Second, wrongful death lawsuits must be brought by a party seeking redress for the wrongful death. As described above, they must have a specific relationship with the deceased. They are “plaintiffs” in the case, while the party accused of negligence is the “defendant.”
Criminal court cases, on the other hand, are never brought by parties with a relationship to the deceased. They are brought by the state on behalf of the public. The state attorney’s office decides whether someone’s actions are a crime. If the state attorney determines a crime has likely been committed, it is their duty to charge the accused party with that crime. State attorneys prosecute the case, rather than a civil wrongful death attorney.
Third, wrongful death lawsuits seek financial compensation for the plaintiffs. Criminal cases seek to determine the accused person’s guilt or innocence.
Fourth, plaintiffs in wrongful death lawsuits, if successful, are awarded compensation either from the negligent party’s insurance company or their personal assets. In a criminal case, if the defendant is found guilty, the state will impose appropriate penalties according to the law, which can be a prison sentence, fines, and more.
Fifth, the burden of proof in a criminal court is different than in a civil court. Criminal convictions rely on the court finding that the accused is guilty beyond a reasonable doubt. Civil courts rely on a preponderance of evidence to prove negligence, which means that the court must decide that the defendant was more likely negligent than not, for the plaintiff to secure compensation.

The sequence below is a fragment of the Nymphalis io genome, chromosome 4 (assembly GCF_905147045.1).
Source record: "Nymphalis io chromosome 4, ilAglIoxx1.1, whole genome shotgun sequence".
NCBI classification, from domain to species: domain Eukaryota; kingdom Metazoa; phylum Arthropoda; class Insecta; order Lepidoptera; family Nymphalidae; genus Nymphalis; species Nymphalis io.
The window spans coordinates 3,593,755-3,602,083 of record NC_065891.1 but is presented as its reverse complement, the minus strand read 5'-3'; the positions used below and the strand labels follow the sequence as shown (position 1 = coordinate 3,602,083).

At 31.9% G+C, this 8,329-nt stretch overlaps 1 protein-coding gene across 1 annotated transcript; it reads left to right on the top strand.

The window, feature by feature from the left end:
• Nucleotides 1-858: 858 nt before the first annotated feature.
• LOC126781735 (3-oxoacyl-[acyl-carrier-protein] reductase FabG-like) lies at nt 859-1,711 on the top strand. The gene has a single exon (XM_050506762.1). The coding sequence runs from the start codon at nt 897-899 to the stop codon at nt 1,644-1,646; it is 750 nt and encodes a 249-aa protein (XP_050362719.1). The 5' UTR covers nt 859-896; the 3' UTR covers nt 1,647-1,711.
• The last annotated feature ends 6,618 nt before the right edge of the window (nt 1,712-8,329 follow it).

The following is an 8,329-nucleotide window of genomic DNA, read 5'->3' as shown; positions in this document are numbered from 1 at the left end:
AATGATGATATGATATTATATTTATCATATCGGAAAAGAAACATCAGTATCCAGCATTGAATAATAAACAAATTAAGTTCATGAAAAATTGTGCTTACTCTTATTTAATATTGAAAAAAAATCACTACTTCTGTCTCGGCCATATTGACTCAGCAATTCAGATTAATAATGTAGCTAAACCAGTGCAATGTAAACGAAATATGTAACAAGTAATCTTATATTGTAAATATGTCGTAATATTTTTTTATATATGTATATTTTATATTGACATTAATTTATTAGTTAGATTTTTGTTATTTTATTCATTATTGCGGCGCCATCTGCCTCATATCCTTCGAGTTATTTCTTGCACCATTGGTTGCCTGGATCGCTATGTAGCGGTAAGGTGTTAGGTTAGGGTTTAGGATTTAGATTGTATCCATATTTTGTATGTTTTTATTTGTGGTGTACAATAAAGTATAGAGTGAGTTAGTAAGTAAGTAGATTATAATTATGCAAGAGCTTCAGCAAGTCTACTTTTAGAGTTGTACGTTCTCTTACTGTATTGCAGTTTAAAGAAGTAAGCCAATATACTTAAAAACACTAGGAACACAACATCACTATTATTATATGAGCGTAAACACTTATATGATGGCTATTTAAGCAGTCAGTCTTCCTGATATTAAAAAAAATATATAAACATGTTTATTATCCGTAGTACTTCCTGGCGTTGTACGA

Under Washington state law, the outcome of a related criminal case does not affect a plaintiff’s ability to bring a wrongful death lawsuit. In other words, you can still bring a wrongful death lawsuit if a crime has been charged and a trial is ongoing, or even if the accused is found innocent.

Who Can Be Liable for Wrongful Death?

The outcome of a wrongful death case depends on proving the defendant’s negligence, just as personal injury cases do. “Negligence” means that the defendant failed to exercise the ordinary standard of care that a prudent person would have exercised in the circumstances. If the defendant’s negligence caused the fatal injury, the defendant can be found liable for the death.
Almost any person or entity who negligently causes a fatal injury or harm that leads to death could be liable for wrongful death. Some examples include:

  • A driver who had too much to drink and hit another car head-on, killing two passengers.